Splitting definite integral: \begin{align*} & \int_1^{\infty} f(t) \, dt = \int_1^{x} f(t) \, dt + \int_x^{\infty} f(t) \, dt \\ & \iff \int_1^{\infty} f(t) \, dt - \int_x^{\infty} f(t) \, dt = \int_1^x f(t) \, dt. \end{align*} Solving improper integral: \[ \int_x^{\infty} \frac{1}{t^2} \, dt = \lim_{b \to \infty} \int_x^b \frac{1}{t^2} dt = \lim_{b \to \infty} \frac{-1}{t} \Biggr|_x^b = \left( \lim_{b \to \infty} \frac{-1}{b} \right) + \frac{1}{x} = 0 + \frac{1}{x} = \frac{1}{x}. \]
Definition of Euler's constant: \[ C = \lim_{n \to \infty} \left( 1 + \frac{1}{2} + \frac{1}{3} + \dots + \frac{1}{n} - \log n \right) = \lim_{x \to \infty} \left( \sum_{n \le x} \frac{1}{n} - \log x \right). \] We begin with \[ \sum_{n \le x} \frac{1}{n} = \log x + \underbrace{1 - \int_1^{\infty} \frac{t - [t]}{t^2} \, dt}_{\text{We will show below that this is \( C \)}} + O\left( \frac{1}{x} \right). \] Rearranging the terms, we get \[ \sum_{n \le x} \frac{1}{n} - \log x = 1 - \int_1^{\infty} \frac{t - [t]}{t^2} \, dt + O\left( \frac{1}{x} \right). \] Using the definition of \( C, \) we get \begin{align*} C & = \lim_{x \to \infty} \left( \sum_{n \le x} \frac{1}{n} - \log x \right) \\ & = \lim_{x \to \infty} \left( 1 - \int_1^{\infty} \frac{t - [t]}{t^2} \, dt + O\left( \frac{1}{x} \right) \right) \\ & = 1 - \int_1^{\infty} \frac{t - [t]}{t^2} \, dt. \end{align*}
\[ \int_1^x \frac{dt}{t^s} = \frac{t^{-s + 1}}{-s + 1} \Biggr|_1^x = \frac{t^{1 - s}}{1 - s} \Biggr|_1^x = \frac{x^{1 - s}}{1 - s} - \frac{1}{1 - s}. \] \[ \int_1^x \frac{t - [t]}{t^{s + 1}} \, dt = \int_1^{\infty} \frac{t - [t]}{t^{s + 1}} \, dt - \int_x^{\infty} \frac{t - [t]}{t^{s + 1}} \, dt = \int_1^{\infty} \frac{t - [t]}{t^{s + 1}} \, dt + \underbrace{\frac{1}{s} O\left( x^{-s}\right)}_{\text{explained below}}. \] \[ 0 \le \int_x^{\infty} \frac{t - [t]}{t^{s + 1}} \, dt \le \int_x^{\infty} \frac{1}{t^{s + 1}} \, dt = \frac{-1}{st^s} \Biggr|_x^\infty = \frac{1}{sx^s} = \frac{1}{s} x^{-s}. \] \begin{align*} \sum_{n \le x} \frac{1}{n^s} & = \int_1^x \frac{dt}{t^s} - s \int_1^x \frac{t - [t]}{t^{s + 1}} + 1 - \frac{x - [x]}{x^s} \, dt \\ & = \frac{x^{1 - s}}{1 - s} - \frac{1}{1 - s} - s \int_1^{\infty} \frac{t - [t]}{t^{s + 1}} \, dt + 1 + O(x^{-s}). \end{align*}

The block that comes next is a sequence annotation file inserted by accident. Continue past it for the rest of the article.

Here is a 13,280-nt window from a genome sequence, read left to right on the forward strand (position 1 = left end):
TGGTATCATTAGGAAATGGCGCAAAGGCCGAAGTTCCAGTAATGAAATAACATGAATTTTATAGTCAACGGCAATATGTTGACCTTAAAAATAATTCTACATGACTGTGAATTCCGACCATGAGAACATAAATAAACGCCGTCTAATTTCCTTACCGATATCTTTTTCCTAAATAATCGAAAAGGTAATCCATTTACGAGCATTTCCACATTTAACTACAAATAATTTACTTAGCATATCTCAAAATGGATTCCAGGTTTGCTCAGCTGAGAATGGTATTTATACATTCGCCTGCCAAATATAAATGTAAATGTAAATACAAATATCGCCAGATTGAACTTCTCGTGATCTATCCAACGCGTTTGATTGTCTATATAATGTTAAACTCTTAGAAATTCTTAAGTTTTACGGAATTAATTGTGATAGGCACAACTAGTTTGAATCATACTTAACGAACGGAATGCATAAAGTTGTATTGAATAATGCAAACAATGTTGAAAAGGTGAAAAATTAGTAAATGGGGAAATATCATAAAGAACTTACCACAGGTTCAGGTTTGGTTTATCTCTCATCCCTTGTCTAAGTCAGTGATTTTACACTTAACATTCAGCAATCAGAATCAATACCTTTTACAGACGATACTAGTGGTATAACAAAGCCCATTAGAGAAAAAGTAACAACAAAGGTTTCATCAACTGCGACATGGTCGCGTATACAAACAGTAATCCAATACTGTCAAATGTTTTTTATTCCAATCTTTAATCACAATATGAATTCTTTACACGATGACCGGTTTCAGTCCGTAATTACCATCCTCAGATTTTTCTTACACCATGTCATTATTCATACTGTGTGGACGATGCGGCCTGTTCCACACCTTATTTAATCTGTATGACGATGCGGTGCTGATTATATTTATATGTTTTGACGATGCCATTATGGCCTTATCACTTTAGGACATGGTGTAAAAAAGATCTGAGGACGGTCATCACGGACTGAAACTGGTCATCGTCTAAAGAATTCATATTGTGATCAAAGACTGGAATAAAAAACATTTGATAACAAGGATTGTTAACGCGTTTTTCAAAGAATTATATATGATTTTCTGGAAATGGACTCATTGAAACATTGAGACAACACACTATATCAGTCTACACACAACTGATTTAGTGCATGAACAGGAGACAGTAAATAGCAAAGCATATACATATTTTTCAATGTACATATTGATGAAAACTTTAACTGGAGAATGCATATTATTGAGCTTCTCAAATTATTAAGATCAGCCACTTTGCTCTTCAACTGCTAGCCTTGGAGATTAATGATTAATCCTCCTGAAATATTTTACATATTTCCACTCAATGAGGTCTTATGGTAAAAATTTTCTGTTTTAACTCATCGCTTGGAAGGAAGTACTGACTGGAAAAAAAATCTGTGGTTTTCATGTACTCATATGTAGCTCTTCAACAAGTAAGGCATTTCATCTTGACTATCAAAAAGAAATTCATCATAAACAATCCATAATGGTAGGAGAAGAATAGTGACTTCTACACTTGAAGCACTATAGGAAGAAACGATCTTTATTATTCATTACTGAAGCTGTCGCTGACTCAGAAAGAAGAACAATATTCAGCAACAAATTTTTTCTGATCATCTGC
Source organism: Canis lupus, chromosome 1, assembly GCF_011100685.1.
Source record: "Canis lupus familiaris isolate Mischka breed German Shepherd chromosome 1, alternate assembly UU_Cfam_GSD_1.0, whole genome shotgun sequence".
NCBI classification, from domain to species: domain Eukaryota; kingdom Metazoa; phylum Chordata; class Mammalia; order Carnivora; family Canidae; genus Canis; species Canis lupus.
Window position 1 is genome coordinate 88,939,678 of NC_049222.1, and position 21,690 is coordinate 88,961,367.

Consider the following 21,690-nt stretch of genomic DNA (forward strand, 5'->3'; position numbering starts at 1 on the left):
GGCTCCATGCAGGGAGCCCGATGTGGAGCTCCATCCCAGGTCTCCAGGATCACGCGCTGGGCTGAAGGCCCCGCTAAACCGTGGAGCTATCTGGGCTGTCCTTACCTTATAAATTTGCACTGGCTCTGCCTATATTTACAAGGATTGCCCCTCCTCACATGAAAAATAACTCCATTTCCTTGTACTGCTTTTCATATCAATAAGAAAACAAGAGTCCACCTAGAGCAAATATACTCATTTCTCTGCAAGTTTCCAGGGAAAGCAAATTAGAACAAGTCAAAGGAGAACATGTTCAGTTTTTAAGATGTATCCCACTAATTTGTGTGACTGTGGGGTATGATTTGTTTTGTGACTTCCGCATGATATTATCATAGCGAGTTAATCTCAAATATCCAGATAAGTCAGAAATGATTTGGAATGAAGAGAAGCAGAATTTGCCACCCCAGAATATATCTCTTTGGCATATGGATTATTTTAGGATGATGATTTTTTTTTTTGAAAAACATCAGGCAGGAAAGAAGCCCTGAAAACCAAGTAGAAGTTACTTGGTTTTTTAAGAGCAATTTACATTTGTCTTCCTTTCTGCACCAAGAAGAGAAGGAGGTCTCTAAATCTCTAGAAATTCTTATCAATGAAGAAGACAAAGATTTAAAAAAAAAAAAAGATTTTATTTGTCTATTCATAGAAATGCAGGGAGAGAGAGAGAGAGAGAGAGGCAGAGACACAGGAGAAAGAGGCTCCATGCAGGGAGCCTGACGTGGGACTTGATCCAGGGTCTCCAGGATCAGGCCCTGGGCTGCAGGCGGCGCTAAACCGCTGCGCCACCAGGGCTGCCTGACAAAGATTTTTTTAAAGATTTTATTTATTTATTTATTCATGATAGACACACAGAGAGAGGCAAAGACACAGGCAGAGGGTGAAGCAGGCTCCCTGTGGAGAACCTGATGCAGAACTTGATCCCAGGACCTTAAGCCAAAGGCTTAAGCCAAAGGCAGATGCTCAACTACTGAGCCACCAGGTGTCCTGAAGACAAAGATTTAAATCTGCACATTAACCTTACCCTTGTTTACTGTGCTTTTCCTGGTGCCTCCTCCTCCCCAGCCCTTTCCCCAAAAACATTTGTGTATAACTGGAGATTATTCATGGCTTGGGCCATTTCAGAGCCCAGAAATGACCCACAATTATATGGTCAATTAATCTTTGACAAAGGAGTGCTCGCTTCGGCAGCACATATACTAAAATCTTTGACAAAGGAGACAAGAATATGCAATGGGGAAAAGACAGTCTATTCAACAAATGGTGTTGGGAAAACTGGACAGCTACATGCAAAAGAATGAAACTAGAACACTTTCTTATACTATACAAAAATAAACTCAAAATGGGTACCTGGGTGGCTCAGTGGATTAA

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]]>\[ f(mn) = f(m) f(n) \text{ for all } m, n. \]
\[ I(n) = \begin{cases} 1 & \text{ if } n = 1, \\ 0 & \text{ if } n > 1. \end{cases} \]
\begin{align*} f(n)I(n) & = \begin{cases} 1 \cdot 1 & \text{ if } n = 1, \\ f(n) \cdot 0 & \text{ if } n > 1. \end{cases} \\ & = \begin{cases} 1 & \text{ if } n = 1, \\ 0 & \text{ if } n > 1. \end{cases} \\ & = I(n). \end{align*}
\[ \mu(1) = 1, \qquad \mu(p) = -1, \qquad \mu(p^2) = \mu(p^3) = \dots = 0. \]
\begin{align*} \sum_{d \mid p^a} \mu(d) f(d) f\left(\frac{p^a}{d}\right) & = \sum_{d = 1, p, p^2, \dots, p^a} \mu(d) f(d) f\left(\frac{p^a}{d}\right) \\ & = \begin{aligned}[t] & \mu(1) f(1) f\left( \frac{p^a}{1} \right) + \mu(p) f(p) f\left( \frac{p^a}{p} \right) \\ & + \underbrace{\mu(p^2) f(p^2) f\left( \frac{p^a}{p^2} \right) + \dots + \mu(p^a) f(p^a) f\left( \frac{p^a}{p^a} \right)}_{=\,0} \end{aligned} \\ & = \mu(1) f(1) f(p^a) + \mu(p) f(p) f(p^{a - 1}) \\ & = f(p^a) - f(p) f(p^{a - 1}). \end{align*}
\begin{align*} f(p^a) & = f(p)f(p^{a - 1}) \\ & = f(p)f(p)f(p^{a - 2}) \\ & = \dots \\ & = \underbrace{f(p)f(p)f(p) \dots f(p)}_{a \text{ times}} \\ & = \left( f(p) \right)^a. \end{align*}
\[ f(mn) = f(m)f(n) \text{ whenever } (m, n) = 1. \]
\[ f(p_1^{\alpha_1} p_2^{\alpha_2} \dots p_k^{\alpha_k}) = f(p_1^{\alpha_1}) f(p_2^{\alpha_2}) \dots f(p_k^{\alpha_k}). \]
\[ \varphi(n) = \sum_{d \mid n} \mu(d) \frac{n}{d} = \sum_{d \mid n} \mu(d) N\left(\frac{n}{d}\right) = (\mu * N)(n). \]